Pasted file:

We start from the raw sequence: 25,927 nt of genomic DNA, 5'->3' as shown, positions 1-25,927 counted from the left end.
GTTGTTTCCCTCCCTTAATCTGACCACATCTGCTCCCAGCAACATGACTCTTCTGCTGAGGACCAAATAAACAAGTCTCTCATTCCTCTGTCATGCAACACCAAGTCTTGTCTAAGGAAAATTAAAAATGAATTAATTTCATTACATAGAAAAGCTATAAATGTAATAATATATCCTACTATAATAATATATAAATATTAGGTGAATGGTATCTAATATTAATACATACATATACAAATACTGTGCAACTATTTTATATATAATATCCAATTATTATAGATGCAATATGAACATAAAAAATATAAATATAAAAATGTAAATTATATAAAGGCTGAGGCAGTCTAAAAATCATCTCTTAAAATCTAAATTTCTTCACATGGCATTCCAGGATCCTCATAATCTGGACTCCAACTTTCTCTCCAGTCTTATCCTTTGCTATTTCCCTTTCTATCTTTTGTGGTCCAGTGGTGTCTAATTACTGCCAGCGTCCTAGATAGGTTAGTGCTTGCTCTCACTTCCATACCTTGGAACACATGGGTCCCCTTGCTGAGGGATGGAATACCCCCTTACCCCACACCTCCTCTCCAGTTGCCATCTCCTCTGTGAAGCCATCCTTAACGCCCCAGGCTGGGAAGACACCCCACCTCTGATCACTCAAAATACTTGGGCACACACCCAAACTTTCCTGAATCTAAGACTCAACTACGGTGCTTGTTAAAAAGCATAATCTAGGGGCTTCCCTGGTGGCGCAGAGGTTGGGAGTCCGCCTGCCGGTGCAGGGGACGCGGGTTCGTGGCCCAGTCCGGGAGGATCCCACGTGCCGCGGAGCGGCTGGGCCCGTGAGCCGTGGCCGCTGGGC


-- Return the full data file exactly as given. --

We start from the raw sequence: 25,927 nt of genomic DNA, 5'->3' as shown, positions 1-25,927 counted from the left end.
GTTGTTTCCCTCCCTTAATCTGACCACATCTGCTCCCAGCAACATGACTCTTCTGCTGAGGACCAAATAAACAAGTCTCTCATTCCTCTGTCATGCAACACCAAGTCTTGTCTAAGGAAAATTAAAAATGAATTAATTTCATTACATAGAAAAGCTATAAATGTAATAATATATCCTACTATAATAATATATAAATATTAGGTGAATGGTATCTAATATTAATACATACATATACAAATACTGTGCAACTATTTTATATATAATATCCAATTATTATAGATGCAATATGAACATAAAAAATATAAATATAAAAATGTAAATTATATAAAGGCTGAGGCAGTCTAAAAATCATCTCTTAAAATCTAAATTTCTTCACATGGCATTCCAGGATCCTCATAATCTGGACTCCAACTTTCTCTCCAGTCTTATCCTTTGCTATTTCCCTTTCTATCTTTTGTGGTCCAGTGGTGTCTAATTACTGCCAGCGTCCTAGATAGGTTAGTGCTTGCTCTCACTTCCATACCTTGGAACACATGGGTCCCCTTGCTGAGGGATGGAATACCCCCTTACCCCACACCTCCTCTCCAGTTGCCATCTCCTCTGTGAAGCCATCCTTAACGCCCCAGGCTGGGAAGACACCCCACCTCTGATCACTCAAAATACTTGGGCACACACCCAAACTTTCCTGAATCTAAGACTCAACTACGGTGCTTGTTAAAAAGCATAATCTAGGGGCTTCCCTGGTGGCGCAGAGGTTGGGAGTCCGCCTGCCGGTGCAGGGGACGCGGGTTCGTGGCCCAGTCCGGGAGGATCCCACGTGCCGCGGAGCGGCTGGGCCCGTGAGCCGTGGCCGCTGGGC